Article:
The decision of the Constitutional Court with application number 2020/7518 and decision date 12 October 2023, was published in Official Gazette number 32400 on 15 December 2023. In the decision, the Constitutional Court determined that the rejection of objections to the administrative fine imposed on the data controller by the Personal Data Protection Board without evaluation by the Criminal Court of Peace constitutes a violation of property rights.

The data controller (“Applicant“), who made an individual application to the Constitutional Court, is a data controller operating hotels in different countries with its headquarters located abroad. In 2016, the Applicant acquired another accommodation company and found out on 19 November 2018, that an unauthorized third party had accessed the database of the acquired accommodation company. The Applicant reported the data breach to the Personal Data Protection Authority on 3 December 2018.

The Personal Data Protection Board (“Board“) decided to impose an administrative fine on the Applicant on 15 May 2019 pursuant to Article 12 of Law on the Protection of Personal Data (“DP Law“) numbered 6698. The fine was imposed for the Applicant’s failure to take necessary technical and administrative measures to ensure data security, amounting to TRY 1,100,000, and for non-compliance with the obligation to report the breach promptly, resulting in an additional TRY 350,000. The total administrative fine amounted to TRY 1,450,000.

The Applicant applied to the Istanbul Anatolian 1st Criminal Peace Judgeship to have the imposed administrative fine lifted, but the application was rejected. Despite the Applicant’s objection, the request was definitively denied by the decision of the Istanbul Anatolian 2nd Criminal Court of Peace. Subsequently, within the statutory period, the Applicant filed an individual application to the Constitutional Court (“CC“) claiming that the administrative fine imposed by the Board, alleging the violation of property rights due to the failure to take necessary technical and administrative measures to ensure data security, had been violated.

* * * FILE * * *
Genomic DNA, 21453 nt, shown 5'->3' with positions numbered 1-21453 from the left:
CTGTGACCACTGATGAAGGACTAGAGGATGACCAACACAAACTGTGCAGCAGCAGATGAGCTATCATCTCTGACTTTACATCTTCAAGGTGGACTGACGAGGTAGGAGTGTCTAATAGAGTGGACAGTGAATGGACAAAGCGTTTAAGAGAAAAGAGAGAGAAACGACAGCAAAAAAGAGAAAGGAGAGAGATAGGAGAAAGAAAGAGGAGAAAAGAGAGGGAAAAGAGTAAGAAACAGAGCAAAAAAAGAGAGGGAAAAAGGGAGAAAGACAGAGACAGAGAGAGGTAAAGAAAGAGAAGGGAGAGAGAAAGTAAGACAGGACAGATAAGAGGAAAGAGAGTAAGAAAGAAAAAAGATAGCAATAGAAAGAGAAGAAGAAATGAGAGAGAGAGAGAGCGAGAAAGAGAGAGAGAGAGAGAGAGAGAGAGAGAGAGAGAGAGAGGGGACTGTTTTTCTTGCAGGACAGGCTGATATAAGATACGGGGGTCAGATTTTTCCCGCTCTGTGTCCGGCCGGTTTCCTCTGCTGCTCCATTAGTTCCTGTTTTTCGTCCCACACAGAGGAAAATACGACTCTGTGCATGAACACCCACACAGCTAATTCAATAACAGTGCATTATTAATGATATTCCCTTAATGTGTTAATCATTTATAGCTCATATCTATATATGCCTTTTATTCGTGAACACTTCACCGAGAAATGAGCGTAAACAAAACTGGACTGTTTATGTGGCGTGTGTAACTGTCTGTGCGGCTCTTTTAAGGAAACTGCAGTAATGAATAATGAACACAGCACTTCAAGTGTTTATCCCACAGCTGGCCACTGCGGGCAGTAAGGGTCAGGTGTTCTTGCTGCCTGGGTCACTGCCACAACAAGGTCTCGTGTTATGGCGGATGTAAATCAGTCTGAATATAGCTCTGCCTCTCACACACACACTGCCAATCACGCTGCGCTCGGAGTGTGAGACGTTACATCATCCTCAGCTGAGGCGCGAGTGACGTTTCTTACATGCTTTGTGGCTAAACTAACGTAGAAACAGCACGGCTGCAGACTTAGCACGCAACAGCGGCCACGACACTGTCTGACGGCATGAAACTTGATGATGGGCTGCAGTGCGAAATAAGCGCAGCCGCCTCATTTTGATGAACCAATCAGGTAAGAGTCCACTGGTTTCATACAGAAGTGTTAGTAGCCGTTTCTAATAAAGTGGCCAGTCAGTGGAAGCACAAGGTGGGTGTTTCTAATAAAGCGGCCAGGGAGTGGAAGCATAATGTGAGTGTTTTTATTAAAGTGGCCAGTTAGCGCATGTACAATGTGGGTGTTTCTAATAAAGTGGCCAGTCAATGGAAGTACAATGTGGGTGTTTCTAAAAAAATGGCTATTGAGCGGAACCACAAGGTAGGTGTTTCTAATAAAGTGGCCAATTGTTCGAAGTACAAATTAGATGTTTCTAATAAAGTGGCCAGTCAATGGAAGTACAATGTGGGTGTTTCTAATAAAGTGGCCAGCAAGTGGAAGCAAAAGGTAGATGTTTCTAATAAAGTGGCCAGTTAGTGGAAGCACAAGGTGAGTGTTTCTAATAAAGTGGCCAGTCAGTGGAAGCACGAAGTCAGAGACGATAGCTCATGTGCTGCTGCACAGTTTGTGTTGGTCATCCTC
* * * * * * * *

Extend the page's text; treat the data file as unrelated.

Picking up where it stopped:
In the individual application made to the CC, the Applicant argued the following:

  • That the accommodation company where the data breach occurred is to be considered as the data controller, asserting that the administrative fines were not applicable to the Applicant, and contending that the personal nature of the administrative penalty was violated,
  • That the implementation of the DP Law, which came into effect after the alleged offense, violated the principle of non-retroactivity of laws,
  • That the decision of the Board regarding the administrative fine was not properly notified, lacked sufficient justification, and the objection was rejected without adequate and necessary examination by the appellate court,
  • That all technical and administrative measures were taken, the breach was promptly detected and reported, and there is no restrictive time frame in the DP Law for such reporting. The Applicant argued that the failure of the appellate courts to consider this matter was contrary to the principles of legality in both the offense and the penalty. Additionally, the Applicant asserted that the imposition of the maximum administrative fine was disproportionate and infringed upon property rights.

The noteworthy points in the decision of the CC with Application Number 2020/7518 and Decision Date 12 October 2023 (“Decision“) can be outlined as follows: